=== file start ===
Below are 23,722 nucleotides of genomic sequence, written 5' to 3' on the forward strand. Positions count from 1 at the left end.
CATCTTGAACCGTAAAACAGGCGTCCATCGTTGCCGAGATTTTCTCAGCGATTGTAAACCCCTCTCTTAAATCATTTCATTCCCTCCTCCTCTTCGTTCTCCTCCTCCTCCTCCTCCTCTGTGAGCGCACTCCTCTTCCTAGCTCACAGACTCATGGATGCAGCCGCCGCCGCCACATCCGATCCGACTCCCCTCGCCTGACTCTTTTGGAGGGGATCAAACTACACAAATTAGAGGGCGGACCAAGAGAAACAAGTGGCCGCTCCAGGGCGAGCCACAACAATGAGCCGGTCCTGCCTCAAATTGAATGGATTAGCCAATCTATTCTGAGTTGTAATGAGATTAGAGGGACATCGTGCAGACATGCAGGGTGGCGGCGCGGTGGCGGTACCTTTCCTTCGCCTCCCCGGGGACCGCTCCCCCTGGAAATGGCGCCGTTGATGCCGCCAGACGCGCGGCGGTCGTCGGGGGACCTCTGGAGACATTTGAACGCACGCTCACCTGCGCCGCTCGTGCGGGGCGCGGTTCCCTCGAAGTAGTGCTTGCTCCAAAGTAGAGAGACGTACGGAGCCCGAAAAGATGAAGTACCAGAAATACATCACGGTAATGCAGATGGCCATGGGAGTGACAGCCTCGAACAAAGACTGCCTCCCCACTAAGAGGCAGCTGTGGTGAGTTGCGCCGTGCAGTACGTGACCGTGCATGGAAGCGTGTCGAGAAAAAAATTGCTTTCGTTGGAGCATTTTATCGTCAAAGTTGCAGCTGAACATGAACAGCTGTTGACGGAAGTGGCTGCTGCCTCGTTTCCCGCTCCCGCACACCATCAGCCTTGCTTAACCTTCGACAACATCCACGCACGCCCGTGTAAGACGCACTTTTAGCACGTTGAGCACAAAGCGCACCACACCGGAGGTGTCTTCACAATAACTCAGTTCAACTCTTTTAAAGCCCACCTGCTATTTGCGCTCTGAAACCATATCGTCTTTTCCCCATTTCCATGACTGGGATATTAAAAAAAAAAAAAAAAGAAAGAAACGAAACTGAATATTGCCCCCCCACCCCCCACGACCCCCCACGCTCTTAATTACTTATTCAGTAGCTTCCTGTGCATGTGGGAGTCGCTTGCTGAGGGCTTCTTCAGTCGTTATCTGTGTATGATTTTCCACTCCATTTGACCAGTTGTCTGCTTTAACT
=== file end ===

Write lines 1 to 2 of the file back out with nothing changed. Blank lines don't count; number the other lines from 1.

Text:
Below are 23,722 nucleotides of genomic sequence, written 5' to 3' on the forward strand. Positions count from 1 at the left end.
CATCTTGAACCGTAAAACAGGCGTCCATCGTTGCCGAGATTTTCTCAGCGATTGTAAACCCCTCTCTTAAATCATTTCATTCCCTCCTCCTCTTCGTTCTCCTCCTCCTCCTCCTCCTCTGTGAGCGCACTCCTCTTCCTAGCTCACAGACTCATGGATGCAGCCGCCGCCGCCACATCCGATCCGACTCCCCTCGCCTGACTCTTTTGGAGGGGATCAAACTACACAAATTAGAGGGCGGACCAAGAGAAACAAGTGGCCGCTCCAGGGCGAGCCACAACAATGAGCCGGTCCTGCCTCAAATTGAATGGATTAGCCAATCTATTCTGAGTTGTAATGAGATTAGAGGGACATCGTGCAGACATGCAGGGTGGCGGCGCGGTGGCGGTACCTTTCCTTCGCCTCCCCGGGGACCGCTCCCCCTGGAAATGGCGCCGTTGATGCCGCCAGACGCGCGGCGGTCGTCGGGGGACCTCTGGAGACATTTGAACGCACGCTCACCTGCGCCGCTCGTGCGGGGCGCGGTTCCCTCGAAGTAGTGCTTGCTCCAAAGTAGAGAGACGTACGGAGCCCGAAAAGATGAAGTACCAGAAATACATCACGGTAATGCAGATGGCCATGGGAGTGACAGCCTCGAACAAAGACTGCCTCCCCACTAAGAGGCAGCTGTGGTGAGTTGCGCCGTGCAGTACGTGACCGTGCATGGAAGCGTGTCGAGAAAAAAATTGCTTTCGTTGGAGCATTTTATCGTCAAAGTTGCAGCTGAACATGAACAGCTGTTGACGGAAGTGGCTGCTGCCTCGTTTCCCGCTCCCGCACACCATCAGCCTTGCTTAACCTTCGACAACATCCACGCACGCCCGTGTAAGACGCACTTTTAGCACGTTGAGCACAAAGCGCACCACACCGGAGGTGTCTTCACAATAACTCAGTTCAACTCTTTTAAAGCCCACCTGCTATTTGCGCTCTGAAACCATATCGTCTTTTCCCCATTTCCATGACTGGGATATTAAAAAAAAAAAAAAAAGAAAGAAACGAAACTGAATATTGCCCCCCCACCCCCCACGACCCCCCACGCTCTTAATTACTTATTCAGTAGCTTCCTGTGCATGTGGGAGTCGCTTGCTGAGGGCTTCTTCAGTCGTTATCTGTGTATGATTTTCCACTCCATTTGACCAGTTGTCTGCTTTAACT